Meet this week’s athlete: Page Tredennick!
What’s your story and how long have you been riding?
I started out in pony club and fox hunting in Cincinnati, Ohio. My mother and grandmother rode gaited saddlebred horses, but then my mom decided to switch to hunters when she went to college. Once my brother and I were born, we took riding lessons once a week. Then when I was 10 years old, I had a pony dropped off for me that came in the back of a pick-up truck, literally. His name was Sugarfoot Pied Piper and he was a spotted, three-year-old stallion; something you should never buy for a young child, but we learned together! We did pony club, fox hunted, horse showed, hours and hours of trail rides jumping anything in sight… I mean we did everything together.
I started to do bigger shows along the way and bought a horse off the track that I competed in the junior hunters. Then I went to college and had the opportunity to ride with some amazing trainers, and after college I bought a horse named Wakefield. We went all over the United States competing together and he came with me when I moved to Colorado to attend graduate school. I got married, had two children, and my husband at the time started to ride a bit. We found him some bomb proof hunters, and then my daughter Sarah starting showing an interest and she did the ponies. I still had a couple of horses myself, so we would pack up and drive all over to make sure we were qualified for everything.
Meanwhile during all of this, I was a professional chef back in the day. I ran restaurants and catering businesses and I still partly own a professional cooking school in Denver, CO.
Can you tell us a bit about what it’s like to be a judge?
When I had first moved to Colorado I had my small R card, but there wasn’t much of an opportunity out there. So I just recently got my judges card back about 10 years ago, and I’ve really enjoyed judging all over the country. There is such a camaraderie in the sport, and I’ve loved that it’s helped me stay in tune with the sport. I also really enjoy meeting other judges that are amateurs and professionals!
Do you have a favorite division to judge?
I actually love judging the amateur hunters because I really have a feeling for that and I know how hard it is for us amateurs to give up the time to do this sport. I also know how hard it is to excel at it! Sure, the professionals are amazing to watch and the juniors are fantastic, but I totally get where the amateurs are coming from. I also love judging the children’s hunter division because that’s hard for them to get good at it!
How does judging help your riding?
I do find that I ride better after judging because you realize that 98% of the time, when amateurs miss, it’s because they get too slow in the turn and don’t keep coming through the corners. I also have realized how important straightness and pace is. It’s funny, I will sit there and see the chocolate chip coming and I find myself whispering under my breath, “Keep coming, you can do it! It’s right there!” It also helps me realize that when things don’t go your way, no one is going to remember that tomorrow except for you.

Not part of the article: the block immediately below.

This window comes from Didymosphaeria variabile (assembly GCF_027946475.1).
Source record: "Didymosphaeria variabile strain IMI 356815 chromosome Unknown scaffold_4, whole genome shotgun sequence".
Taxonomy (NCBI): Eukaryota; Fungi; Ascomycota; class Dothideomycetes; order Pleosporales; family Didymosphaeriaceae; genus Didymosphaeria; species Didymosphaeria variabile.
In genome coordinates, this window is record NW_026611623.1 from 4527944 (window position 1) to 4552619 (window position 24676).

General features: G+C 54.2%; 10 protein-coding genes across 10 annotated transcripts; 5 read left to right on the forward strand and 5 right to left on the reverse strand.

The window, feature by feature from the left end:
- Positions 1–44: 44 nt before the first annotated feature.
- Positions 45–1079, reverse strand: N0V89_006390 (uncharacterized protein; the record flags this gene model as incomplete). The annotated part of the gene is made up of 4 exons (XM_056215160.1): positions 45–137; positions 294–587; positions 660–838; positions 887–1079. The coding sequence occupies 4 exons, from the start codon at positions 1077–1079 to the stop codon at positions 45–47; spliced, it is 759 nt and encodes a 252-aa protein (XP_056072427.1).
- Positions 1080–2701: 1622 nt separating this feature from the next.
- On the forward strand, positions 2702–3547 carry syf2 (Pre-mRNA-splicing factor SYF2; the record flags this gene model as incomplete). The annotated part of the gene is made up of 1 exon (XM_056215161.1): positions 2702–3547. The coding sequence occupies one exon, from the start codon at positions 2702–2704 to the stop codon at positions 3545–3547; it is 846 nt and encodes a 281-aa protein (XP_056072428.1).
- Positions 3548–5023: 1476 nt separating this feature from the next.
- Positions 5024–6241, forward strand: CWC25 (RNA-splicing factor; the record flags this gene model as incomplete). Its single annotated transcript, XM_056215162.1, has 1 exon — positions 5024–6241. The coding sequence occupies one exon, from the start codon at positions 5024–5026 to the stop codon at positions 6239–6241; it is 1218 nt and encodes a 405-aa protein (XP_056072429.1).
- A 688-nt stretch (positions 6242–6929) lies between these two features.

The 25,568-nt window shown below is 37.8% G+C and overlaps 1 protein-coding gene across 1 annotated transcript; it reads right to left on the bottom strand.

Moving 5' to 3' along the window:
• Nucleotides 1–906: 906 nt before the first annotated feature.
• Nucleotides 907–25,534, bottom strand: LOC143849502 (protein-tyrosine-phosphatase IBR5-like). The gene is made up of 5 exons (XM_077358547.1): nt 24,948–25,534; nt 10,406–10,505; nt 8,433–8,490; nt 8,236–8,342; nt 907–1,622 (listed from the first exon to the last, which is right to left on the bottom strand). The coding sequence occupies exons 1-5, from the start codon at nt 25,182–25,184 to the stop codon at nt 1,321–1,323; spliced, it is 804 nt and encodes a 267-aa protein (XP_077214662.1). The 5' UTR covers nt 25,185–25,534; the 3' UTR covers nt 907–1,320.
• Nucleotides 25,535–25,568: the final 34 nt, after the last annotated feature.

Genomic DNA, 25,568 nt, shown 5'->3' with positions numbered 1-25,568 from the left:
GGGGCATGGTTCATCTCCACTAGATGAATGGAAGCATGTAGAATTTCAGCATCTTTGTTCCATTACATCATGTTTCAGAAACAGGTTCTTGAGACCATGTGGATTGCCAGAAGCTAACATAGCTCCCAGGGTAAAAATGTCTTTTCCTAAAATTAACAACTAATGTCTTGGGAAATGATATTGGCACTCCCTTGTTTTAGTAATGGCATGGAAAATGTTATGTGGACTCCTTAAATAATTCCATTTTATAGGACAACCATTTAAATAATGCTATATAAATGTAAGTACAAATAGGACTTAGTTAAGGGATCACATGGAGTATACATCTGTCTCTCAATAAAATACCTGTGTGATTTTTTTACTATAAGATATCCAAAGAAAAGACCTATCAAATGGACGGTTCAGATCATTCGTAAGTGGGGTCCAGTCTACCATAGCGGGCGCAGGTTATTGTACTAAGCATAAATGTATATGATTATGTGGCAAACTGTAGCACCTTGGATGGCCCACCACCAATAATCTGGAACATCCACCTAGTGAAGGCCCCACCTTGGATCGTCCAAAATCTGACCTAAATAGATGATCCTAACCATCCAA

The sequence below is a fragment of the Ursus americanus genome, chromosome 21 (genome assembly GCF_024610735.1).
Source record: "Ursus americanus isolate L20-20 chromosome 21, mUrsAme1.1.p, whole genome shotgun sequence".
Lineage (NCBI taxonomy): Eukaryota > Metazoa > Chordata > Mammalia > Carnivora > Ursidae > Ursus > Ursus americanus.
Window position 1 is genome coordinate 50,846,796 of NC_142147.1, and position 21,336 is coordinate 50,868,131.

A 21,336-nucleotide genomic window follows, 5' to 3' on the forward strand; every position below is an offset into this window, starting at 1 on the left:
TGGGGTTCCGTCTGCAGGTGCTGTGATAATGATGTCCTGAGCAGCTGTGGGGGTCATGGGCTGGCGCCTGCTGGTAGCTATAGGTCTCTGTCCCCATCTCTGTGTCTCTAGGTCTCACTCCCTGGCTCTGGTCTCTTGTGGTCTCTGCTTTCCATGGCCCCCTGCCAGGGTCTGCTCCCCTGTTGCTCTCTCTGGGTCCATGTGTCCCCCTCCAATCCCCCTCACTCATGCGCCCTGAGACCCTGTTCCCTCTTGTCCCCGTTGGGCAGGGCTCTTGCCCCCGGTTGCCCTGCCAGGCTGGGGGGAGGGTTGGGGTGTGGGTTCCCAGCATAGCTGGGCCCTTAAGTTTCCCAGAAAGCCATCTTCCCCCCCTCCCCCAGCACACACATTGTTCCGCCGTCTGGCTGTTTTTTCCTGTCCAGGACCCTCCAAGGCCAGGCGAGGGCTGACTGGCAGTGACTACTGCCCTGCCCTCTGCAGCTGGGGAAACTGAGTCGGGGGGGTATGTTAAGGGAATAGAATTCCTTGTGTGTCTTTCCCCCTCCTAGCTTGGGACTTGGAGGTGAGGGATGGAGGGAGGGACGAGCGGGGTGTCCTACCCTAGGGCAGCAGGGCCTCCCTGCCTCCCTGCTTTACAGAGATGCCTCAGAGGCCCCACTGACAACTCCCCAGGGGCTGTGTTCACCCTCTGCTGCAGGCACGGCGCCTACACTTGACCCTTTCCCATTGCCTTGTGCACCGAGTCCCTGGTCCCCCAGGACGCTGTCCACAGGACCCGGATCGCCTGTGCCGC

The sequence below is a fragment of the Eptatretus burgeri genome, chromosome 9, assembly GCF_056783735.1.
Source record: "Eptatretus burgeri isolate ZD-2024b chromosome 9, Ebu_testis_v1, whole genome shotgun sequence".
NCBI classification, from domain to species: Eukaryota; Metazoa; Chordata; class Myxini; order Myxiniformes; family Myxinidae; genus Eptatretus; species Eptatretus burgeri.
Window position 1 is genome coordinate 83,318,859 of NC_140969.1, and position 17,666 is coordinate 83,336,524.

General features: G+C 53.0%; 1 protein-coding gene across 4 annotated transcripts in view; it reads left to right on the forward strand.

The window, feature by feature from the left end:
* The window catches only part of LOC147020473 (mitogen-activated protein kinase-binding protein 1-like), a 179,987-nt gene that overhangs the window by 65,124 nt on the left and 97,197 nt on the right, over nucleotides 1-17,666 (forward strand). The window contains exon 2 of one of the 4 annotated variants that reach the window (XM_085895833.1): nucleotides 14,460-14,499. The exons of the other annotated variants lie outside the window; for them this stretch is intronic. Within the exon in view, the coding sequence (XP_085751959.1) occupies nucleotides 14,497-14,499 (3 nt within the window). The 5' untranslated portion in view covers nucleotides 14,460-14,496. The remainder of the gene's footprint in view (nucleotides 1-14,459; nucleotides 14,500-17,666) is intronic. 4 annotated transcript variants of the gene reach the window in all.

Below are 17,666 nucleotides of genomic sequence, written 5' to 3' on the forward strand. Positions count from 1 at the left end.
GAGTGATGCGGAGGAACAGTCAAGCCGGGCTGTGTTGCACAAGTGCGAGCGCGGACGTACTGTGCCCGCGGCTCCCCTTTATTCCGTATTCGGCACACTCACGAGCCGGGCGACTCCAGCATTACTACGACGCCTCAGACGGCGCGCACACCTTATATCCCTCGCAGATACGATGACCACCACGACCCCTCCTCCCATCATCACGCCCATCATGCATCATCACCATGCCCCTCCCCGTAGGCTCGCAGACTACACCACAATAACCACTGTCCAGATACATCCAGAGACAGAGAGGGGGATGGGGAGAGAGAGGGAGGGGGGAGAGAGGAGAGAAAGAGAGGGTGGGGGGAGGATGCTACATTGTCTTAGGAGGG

What has been a highlight for you in your riding career?
Right now, I’m really enjoying owning a very top Grand Prix horse, Carlchen W, who is ridden by Alex Granato. That’s a lot of fun to watch them succeed. But back in the day, I loved watching and supporting Sarah when she competed in the Saturday Night Classes here with her horses. I was also very thrilled to win the NAL class quite a few years ago on my daughter’s old junior hunter, First Date, who I showed in the adult hunters. That was definitely a highlight for me.
What do you compete in now?
I have a horse named Apricot Lane, aka Peaches, that most of the time does the adult amateur hunters, but the 10% of the time when he doesn’t want to behave, we do the low adults. I also show a horse that I am leasing called Tomcat, or Grumpycat. He’s a lot of fun because he’s such a good jumper and gives me a lot of confidence in the adults. I would love to do the 3’3” amateur owners but I don’t own him so that’s not an option. Also, one has to realize at my age that we don’t bounce, and the 3’3” is a very competitive division.
What’s something someone may not know about Peaches?
I know Peaches well because I’ve had him for such a long time. He’s actually a better trail horse than he is a show horse! If he had his way, he would just ride the trails all day and not show. He lives out in a paddock with a run-in stall because that’s his favorite place to be! Peaches also lives with his mini horse, Mini Wheats, or better known as Wheaties. They’re a package deal.
Peaches really is my buddy. Wakefield was also my buddy and got me through my 20’s and all of those hard times. But as much as Peaches drives me crazy sometimes, I can yell his name the next morning and he always puts his head up and says, “Hey, Mom!” I believe horses always come into your life when you need them.
What’s something you work on during the week that helps you the most?
I enjoy jumping small jumps and cavalletties to keep my eye and pace in tune. It helps me practice lengthening and shortening their stride, which I also work on out on the trails. The trails definitely help their brain and my brain stay fresh.
What advice would you give to another amateur coming to compete at WEF?
Hold on to your horses! Enjoy the fact that you’re here, and if you get a brown ribbon you are doing way better than most people. Overall, just go in and have a good time. Every time my trainer tells me to go in and have a good time I say, “I certainly am going to try!” We don’t try to miss or make a fool of ourselves, but sometimes it happens and at the end of the day, we just want to have a good time.
Thanks for talking with us Page!